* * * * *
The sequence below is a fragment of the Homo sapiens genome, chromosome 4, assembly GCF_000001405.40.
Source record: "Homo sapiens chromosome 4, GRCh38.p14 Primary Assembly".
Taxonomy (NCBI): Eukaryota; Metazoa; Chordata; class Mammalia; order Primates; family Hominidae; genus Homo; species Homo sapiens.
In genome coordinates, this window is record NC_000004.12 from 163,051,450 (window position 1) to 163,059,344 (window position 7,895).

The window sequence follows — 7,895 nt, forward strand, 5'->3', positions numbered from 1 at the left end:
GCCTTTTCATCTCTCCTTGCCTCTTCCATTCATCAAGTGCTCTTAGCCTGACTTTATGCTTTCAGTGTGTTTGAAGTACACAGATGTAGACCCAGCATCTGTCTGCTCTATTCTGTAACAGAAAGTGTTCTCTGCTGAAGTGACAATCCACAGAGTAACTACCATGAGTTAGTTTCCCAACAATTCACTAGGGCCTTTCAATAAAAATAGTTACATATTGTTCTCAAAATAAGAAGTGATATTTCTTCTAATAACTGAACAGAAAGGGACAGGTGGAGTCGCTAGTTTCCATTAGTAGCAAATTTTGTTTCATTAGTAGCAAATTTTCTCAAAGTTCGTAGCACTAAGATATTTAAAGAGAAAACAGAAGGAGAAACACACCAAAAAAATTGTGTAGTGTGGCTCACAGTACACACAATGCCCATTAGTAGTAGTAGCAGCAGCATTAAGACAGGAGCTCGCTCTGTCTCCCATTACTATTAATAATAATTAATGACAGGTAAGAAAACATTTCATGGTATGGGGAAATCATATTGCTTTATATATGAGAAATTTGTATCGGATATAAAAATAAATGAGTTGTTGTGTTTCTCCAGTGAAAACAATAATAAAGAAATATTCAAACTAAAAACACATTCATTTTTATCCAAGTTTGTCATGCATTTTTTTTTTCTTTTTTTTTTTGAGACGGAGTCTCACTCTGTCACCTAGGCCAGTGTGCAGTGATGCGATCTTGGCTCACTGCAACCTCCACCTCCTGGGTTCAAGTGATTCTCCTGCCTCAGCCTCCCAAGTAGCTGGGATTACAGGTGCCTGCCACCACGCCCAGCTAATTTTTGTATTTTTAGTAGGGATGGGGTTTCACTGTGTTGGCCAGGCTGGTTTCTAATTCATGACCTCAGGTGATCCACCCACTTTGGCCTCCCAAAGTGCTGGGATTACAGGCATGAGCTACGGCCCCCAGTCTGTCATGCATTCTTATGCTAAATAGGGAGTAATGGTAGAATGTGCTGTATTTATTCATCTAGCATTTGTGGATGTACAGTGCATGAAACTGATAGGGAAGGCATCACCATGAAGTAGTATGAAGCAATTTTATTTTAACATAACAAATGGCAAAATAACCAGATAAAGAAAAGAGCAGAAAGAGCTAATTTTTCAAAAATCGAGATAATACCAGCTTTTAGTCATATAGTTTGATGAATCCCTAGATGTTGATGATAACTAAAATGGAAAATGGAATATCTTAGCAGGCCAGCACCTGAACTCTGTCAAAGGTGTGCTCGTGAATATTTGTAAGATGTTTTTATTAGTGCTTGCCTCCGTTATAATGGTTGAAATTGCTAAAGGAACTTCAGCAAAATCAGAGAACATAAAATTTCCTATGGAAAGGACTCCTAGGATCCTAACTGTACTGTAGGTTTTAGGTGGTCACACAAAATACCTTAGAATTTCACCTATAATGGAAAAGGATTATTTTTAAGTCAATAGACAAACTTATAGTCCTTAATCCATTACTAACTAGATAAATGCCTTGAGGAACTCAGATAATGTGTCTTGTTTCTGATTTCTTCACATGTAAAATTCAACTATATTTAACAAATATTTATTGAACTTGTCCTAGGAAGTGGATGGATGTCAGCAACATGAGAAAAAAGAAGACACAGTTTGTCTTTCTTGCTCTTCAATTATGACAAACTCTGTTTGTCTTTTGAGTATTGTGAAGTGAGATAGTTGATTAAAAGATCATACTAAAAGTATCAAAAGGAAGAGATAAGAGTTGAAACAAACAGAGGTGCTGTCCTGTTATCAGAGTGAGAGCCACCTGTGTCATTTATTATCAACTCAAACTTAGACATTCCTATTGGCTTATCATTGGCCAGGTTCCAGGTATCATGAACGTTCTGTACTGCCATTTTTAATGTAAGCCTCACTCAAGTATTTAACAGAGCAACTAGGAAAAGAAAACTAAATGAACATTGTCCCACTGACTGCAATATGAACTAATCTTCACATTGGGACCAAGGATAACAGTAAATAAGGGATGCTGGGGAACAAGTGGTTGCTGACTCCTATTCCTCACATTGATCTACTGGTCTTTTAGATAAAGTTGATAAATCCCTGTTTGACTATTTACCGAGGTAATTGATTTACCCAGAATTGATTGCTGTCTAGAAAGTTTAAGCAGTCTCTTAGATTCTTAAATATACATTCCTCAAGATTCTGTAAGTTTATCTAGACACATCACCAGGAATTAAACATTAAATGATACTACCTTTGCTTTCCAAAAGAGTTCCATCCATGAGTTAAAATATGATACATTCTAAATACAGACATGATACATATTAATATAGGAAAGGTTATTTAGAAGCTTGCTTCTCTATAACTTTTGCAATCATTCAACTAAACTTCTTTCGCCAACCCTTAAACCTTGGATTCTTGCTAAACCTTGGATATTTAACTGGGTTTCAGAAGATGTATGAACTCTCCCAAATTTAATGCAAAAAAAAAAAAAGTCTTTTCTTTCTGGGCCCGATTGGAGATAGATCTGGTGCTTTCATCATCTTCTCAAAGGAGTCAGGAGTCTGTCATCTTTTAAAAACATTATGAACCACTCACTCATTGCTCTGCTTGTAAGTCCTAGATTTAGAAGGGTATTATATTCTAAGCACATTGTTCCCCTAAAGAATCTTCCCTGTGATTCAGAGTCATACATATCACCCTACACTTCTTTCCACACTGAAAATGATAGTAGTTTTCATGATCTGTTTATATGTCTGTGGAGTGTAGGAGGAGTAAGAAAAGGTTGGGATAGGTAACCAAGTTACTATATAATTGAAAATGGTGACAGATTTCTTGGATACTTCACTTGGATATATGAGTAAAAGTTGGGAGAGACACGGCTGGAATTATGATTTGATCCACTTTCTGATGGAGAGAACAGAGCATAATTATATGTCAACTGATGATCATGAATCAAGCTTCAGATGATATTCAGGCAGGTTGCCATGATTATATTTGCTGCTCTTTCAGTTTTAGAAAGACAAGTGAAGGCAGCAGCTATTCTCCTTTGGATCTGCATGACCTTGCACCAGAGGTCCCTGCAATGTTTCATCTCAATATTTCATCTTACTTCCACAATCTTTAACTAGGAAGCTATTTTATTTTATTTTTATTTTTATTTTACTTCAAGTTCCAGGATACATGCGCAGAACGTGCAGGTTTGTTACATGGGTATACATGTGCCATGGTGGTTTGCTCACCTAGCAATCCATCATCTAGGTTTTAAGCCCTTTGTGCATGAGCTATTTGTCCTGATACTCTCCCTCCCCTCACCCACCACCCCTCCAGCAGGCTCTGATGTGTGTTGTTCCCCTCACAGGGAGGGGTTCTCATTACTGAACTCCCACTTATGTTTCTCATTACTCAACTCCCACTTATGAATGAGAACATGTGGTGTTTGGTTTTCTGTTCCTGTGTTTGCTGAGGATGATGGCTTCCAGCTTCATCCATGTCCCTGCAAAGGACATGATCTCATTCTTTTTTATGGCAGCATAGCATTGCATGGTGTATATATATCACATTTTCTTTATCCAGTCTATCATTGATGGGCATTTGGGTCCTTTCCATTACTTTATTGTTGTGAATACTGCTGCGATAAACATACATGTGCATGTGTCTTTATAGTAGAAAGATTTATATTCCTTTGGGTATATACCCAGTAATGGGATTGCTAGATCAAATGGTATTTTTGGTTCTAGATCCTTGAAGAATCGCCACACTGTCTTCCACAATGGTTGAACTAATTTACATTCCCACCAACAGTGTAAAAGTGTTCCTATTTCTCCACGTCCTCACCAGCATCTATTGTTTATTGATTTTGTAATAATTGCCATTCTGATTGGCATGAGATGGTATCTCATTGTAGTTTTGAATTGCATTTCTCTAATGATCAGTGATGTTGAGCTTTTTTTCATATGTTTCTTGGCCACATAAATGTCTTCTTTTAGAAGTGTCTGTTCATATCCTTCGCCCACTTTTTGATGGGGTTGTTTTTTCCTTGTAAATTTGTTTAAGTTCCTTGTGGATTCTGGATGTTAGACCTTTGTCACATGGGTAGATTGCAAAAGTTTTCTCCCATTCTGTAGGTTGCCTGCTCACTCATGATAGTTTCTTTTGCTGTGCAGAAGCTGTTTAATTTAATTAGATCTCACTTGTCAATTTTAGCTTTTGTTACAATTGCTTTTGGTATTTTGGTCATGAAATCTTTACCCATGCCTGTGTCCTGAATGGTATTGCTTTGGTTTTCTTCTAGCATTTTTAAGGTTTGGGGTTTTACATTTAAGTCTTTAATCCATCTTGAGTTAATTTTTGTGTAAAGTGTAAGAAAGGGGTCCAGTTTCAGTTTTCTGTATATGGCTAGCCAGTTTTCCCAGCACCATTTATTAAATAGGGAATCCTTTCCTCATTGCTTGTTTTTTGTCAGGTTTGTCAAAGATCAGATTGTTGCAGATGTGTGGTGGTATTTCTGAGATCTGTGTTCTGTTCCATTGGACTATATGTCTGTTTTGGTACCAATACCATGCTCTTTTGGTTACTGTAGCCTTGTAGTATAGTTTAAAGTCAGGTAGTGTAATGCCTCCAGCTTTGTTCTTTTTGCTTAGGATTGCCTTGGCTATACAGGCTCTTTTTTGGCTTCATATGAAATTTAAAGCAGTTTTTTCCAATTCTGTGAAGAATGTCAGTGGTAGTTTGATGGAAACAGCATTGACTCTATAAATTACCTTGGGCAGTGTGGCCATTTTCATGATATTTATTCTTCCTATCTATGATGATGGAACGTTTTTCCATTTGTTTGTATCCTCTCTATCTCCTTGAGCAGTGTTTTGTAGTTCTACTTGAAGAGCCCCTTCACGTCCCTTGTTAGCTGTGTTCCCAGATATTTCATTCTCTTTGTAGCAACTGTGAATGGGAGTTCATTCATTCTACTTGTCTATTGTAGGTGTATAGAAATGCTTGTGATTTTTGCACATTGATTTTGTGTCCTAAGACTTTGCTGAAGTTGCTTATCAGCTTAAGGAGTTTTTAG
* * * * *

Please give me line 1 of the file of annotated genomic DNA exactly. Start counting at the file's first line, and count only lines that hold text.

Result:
The sequence below is a fragment of the Homo sapiens genome, chromosome 4, assembly GCF_000001405.40.